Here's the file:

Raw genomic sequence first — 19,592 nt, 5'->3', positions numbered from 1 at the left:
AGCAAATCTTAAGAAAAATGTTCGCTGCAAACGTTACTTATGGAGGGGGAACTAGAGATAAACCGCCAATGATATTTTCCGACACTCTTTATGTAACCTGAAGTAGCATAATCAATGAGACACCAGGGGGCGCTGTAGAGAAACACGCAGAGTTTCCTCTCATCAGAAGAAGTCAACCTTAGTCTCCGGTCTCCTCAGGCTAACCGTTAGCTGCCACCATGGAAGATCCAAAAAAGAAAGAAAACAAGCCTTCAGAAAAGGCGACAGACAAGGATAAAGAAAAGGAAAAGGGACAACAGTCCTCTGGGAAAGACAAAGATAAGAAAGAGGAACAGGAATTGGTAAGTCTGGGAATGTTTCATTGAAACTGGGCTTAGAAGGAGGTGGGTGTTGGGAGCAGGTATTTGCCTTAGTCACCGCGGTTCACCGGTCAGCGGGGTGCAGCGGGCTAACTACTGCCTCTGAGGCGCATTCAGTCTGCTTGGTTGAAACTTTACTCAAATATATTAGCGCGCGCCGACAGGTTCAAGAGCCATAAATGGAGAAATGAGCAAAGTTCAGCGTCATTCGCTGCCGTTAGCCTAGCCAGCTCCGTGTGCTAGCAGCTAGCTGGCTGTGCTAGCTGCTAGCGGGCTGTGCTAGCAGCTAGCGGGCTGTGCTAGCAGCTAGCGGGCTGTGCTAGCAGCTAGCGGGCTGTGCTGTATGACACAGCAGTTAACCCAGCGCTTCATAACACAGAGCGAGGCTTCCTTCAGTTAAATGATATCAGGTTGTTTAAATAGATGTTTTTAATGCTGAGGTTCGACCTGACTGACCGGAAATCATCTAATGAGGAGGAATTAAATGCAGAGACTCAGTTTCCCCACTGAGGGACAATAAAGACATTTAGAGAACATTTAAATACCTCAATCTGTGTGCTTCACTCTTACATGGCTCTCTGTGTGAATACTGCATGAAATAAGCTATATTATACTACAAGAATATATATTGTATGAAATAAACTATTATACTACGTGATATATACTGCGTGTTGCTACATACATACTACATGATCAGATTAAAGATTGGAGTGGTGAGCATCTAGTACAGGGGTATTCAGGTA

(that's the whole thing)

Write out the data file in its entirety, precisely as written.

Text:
Raw genomic sequence first — 19,592 nt, 5'->3', positions numbered from 1 at the left:
AGCAAATCTTAAGAAAAATGTTCGCTGCAAACGTTACTTATGGAGGGGGAACTAGAGATAAACCGCCAATGATATTTTCCGACACTCTTTATGTAACCTGAAGTAGCATAATCAATGAGACACCAGGGGGCGCTGTAGAGAAACACGCAGAGTTTCCTCTCATCAGAAGAAGTCAACCTTAGTCTCCGGTCTCCTCAGGCTAACCGTTAGCTGCCACCATGGAAGATCCAAAAAAGAAAGAAAACAAGCCTTCAGAAAAGGCGACAGACAAGGATAAAGAAAAGGAAAAGGGACAACAGTCCTCTGGGAAAGACAAAGATAAGAAAGAGGAACAGGAATTGGTAAGTCTGGGAATGTTTCATTGAAACTGGGCTTAGAAGGAGGTGGGTGTTGGGAGCAGGTATTTGCCTTAGTCACCGCGGTTCACCGGTCAGCGGGGTGCAGCGGGCTAACTACTGCCTCTGAGGCGCATTCAGTCTGCTTGGTTGAAACTTTACTCAAATATATTAGCGCGCGCCGACAGGTTCAAGAGCCATAAATGGAGAAATGAGCAAAGTTCAGCGTCATTCGCTGCCGTTAGCCTAGCCAGCTCCGTGTGCTAGCAGCTAGCTGGCTGTGCTAGCTGCTAGCGGGCTGTGCTAGCAGCTAGCGGGCTGTGCTAGCAGCTAGCGGGCTGTGCTAGCAGCTAGCGGGCTGTGCTGTATGACACAGCAGTTAACCCAGCGCTTCATAACACAGAGCGAGGCTTCCTTCAGTTAAATGATATCAGGTTGTTTAAATAGATGTTTTTAATGCTGAGGTTCGACCTGACTGACCGGAAATCATCTAATGAGGAGGAATTAAATGCAGAGACTCAGTTTCCCCACTGAGGGACAATAAAGACATTTAGAGAACATTTAAATACCTCAATCTGTGTGCTTCACTCTTACATGGCTCTCTGTGTGAATACTGCATGAAATAAGCTATATTATACTACAAGAATATATATTGTATGAAATAAACTATTATACTACGTGATATATACTGCGTGTTGCTACATACATACTACATGATCAGATTAAAGATTGGAGTGGTGAGCATCTAGTACAGGGGTATTCAGGTA